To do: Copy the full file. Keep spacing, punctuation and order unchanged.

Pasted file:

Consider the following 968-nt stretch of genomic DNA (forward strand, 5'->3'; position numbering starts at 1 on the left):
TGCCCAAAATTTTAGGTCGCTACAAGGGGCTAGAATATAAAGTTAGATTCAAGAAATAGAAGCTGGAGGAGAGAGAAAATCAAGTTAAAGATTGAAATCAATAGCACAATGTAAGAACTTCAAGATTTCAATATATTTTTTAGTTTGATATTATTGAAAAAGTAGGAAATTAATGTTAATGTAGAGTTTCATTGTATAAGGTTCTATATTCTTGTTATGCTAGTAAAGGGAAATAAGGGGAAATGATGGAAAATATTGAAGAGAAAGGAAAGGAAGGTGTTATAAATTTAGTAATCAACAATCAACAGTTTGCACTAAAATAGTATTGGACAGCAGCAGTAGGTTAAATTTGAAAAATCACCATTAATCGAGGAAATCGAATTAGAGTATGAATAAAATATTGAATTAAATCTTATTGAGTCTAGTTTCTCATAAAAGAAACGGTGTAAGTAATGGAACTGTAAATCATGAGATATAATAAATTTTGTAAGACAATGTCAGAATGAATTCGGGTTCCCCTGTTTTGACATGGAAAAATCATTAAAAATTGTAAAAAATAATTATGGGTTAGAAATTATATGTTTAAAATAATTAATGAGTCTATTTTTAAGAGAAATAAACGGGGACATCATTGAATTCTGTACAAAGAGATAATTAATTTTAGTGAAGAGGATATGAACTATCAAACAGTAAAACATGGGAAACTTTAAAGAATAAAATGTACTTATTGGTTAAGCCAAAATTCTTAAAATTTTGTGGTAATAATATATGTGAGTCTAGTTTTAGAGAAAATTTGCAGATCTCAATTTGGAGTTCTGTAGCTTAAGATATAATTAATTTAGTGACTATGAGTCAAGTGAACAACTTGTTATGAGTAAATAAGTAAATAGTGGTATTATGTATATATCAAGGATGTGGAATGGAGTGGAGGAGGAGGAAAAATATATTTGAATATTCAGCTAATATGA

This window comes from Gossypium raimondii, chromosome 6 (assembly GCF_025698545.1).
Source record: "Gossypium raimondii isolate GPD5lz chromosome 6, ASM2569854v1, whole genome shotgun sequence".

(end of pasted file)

Consider the following 968-nt stretch of genomic DNA (forward strand, 5'->3'; position numbering starts at 1 on the left):
TGCCCAAAATTTTAGGTCGCTACAAGGGGCTAGAATATAAAGTTAGATTCAAGAAATAGAAGCTGGAGGAGAGAGAAAATCAAGTTAAAGATTGAAATCAATAGCACAATGTAAGAACTTCAAGATTTCAATATATTTTTTAGTTTGATATTATTGAAAAAGTAGGAAATTAATGTTAATGTAGAGTTTCATTGTATAAGGTTCTATATTCTTGTTATGCTAGTAAAGGGAAATAAGGGGAAATGATGGAAAATATTGAAGAGAAAGGAAAGGAAGGTGTTATAAATTTAGTAATCAACAATCAACAGTTTGCACTAAAATAGTATTGGACAGCAGCAGTAGGTTAAATTTGAAAAATCACCATTAATCGAGGAAATCGAATTAGAGTATGAATAAAATATTGAATTAAATCTTATTGAGTCTAGTTTCTCATAAAAGAAACGGTGTAAGTAATGGAACTGTAAATCATGAGATATAATAAATTTTGTAAGACAATGTCAGAATGAATTCGGGTTCCCCTGTTTTGACATGGAAAAATCATTAAAAATTGTAAAAAATAATTATGGGTTAGAAATTATATGTTTAAAATAATTAATGAGTCTATTTTTAAGAGAAATAAACGGGGACATCATTGAATTCTGTACAAAGAGATAATTAATTTTAGTGAAGAGGATATGAACTATCAAACAGTAAAACATGGGAAACTTTAAAGAATAAAATGTACTTATTGGTTAAGCCAAAATTCTTAAAATTTTGTGGTAATAATATATGTGAGTCTAGTTTTAGAGAAAATTTGCAGATCTCAATTTGGAGTTCTGTAGCTTAAGATATAATTAATTTAGTGACTATGAGTCAAGTGAACAACTTGTTATGAGTAAATAAGTAAATAGTGGTATTATGTATATATCAAGGATGTGGAATGGAGTGGAGGAGGAGGAAAAATATATTTGAATATTCAGCTAATATGA

This window comes from Gossypium raimondii, chromosome 6 (assembly GCF_025698545.1).
Source record: "Gossypium raimondii isolate GPD5lz chromosome 6, ASM2569854v1, whole genome shotgun sequence".